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This article was published 18/4/2020 (274 days ago), so information in it may no longer be current.

Andrew Whitby, a transplanted Australian now living in the United States, has written a fascinating history of the census, just in time for the launch of the 2020 U.S. census and a year prior to the 2021 Canadian census. Along with his international perspective, as both an economist and computer scientist, The Sum of the People: How the Census Has Shaped Nations, From the Ancient World to the Modern Age brings together a historical, technical and sociological understanding of the census in both ancient and moderns times.

The American Constitution of 1787 established the first modern decennial (i.e. once a decade) census in Article 1, where it refers to establishing an "Enumeration" to be conducted of "the whole Number of free Persons." Going forward, and as the population changed, the census would determine each state’s proportionate size within the House of Representatives. The calculation excluded "Indians not taxed" while slaves would be worth "three fifths" of other individuals when doing the count.

Whitby writes that Sweden and the U.S. were the only countries conducting a decennial count in the 18th century, with the U.K. soon to follow. In what would later become Canada, a very early census was conducted in New France in 1666. Not mentioned by the author are the pre-Confederation censuses in the colonies such as those of 1851-52 and 1860-61 in the United Province of Canada.

For those seeking detailed information about the early days of the Canadian census, Bruce Curtis’ 2001 book The Politics of Population provides a reliable account of the period spanning the 1840s to the 1870s. Another decent and well-received work is David Worton’s 1998 work The History of the Dominion Bureau of Statistics, which includes chapters on this period as well as up to the early 1970s.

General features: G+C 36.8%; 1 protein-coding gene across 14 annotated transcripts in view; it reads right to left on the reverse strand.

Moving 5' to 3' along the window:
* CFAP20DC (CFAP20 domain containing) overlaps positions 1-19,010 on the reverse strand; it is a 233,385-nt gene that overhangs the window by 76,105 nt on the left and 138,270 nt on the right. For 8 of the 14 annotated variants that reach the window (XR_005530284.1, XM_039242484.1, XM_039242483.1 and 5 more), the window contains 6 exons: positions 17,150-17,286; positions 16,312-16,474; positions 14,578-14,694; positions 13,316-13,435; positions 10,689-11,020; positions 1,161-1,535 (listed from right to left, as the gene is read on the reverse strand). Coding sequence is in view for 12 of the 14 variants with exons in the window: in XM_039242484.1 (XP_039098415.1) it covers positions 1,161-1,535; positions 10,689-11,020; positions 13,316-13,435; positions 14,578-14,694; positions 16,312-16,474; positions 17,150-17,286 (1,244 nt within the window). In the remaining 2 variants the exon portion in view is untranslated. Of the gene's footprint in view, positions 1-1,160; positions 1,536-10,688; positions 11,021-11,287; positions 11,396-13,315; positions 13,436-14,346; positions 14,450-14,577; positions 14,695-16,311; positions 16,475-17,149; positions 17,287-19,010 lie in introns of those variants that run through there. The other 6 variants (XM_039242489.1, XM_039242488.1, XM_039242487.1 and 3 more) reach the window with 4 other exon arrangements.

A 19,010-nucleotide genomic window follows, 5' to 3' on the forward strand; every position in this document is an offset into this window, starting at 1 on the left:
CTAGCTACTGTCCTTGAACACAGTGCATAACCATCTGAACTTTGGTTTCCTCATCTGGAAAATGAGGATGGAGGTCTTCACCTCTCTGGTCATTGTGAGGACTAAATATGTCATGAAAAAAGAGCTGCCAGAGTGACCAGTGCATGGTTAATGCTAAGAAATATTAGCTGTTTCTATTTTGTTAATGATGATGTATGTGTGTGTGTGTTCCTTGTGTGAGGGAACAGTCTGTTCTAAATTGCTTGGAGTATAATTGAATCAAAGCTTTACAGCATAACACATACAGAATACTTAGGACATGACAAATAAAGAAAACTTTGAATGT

Whitby’s most fascinating chapter is focused on the historical development of punch cards and data processing in the late 1800s. The "Electric Tabulating Machine" designed by Herman Hollerith was first adopted for the 1890 U.S. census. The machine enabled a single operator to "count fifty thousand people a day." Not mentioned is that the Canadian government also used the machine, as a test case, for its 1891 national census. Hollerith later sold his firm in 1911, and after merging with three other firms, the new company name became the Computing-Tabulating-Recording Company. In 1924 it was renamed International Business Machines — better known as IBM.

BORIS MINKEVICH / WINNIPEG FREE PRESS files</p><p>In this 2018 photo, a volunteer interviews a homeless Winnipegger at the corner of Higgins Avenue and Main Street. Statisticians are often forced to resort to creating population estimates for these hard-to-reach populations.</p>


In this 2018 photo, a volunteer interviews a homeless Winnipegger at the corner of Higgins Avenue and Main Street. Statisticians are often forced to resort to creating population estimates for these hard-to-reach populations.

The Sum of the People examines the topic of not only who is counted in a national census, but who gets left out, remaining uncounted. This includes population counts in South Africa prior the end of apartheid, Indigenous peoples in the U.S. and Australia (and, not mentioned, in Canada as well) and transient populations with no fixed address. To compensate, statisticians often resort to creating population "estimates" for these hard-to-reach populations.

A fascinating part of Whitby’s work is how, historically, the census is more than a simple counting of heads. As a government tool, it was used to collect taxes in biblical times, for establishing sovereignty in disputed parts of a region (such as modern-day Israel) and, most chillingly, by the Nazis to identify the Jews in occupied Europe.

Andrew Whitby’s Sum of the People is a highly readable, well-written account of how nations have implemented their census. Writing about the census might seem to be somewhat dull at first glance, but readers will soon appreciate how the topic is significant for a number of historical, social and political reasons.

Christopher Adams is writing a history of polling in Canada. He is a past pollster and is the rector of St. Paul’s College at the University of Manitoba.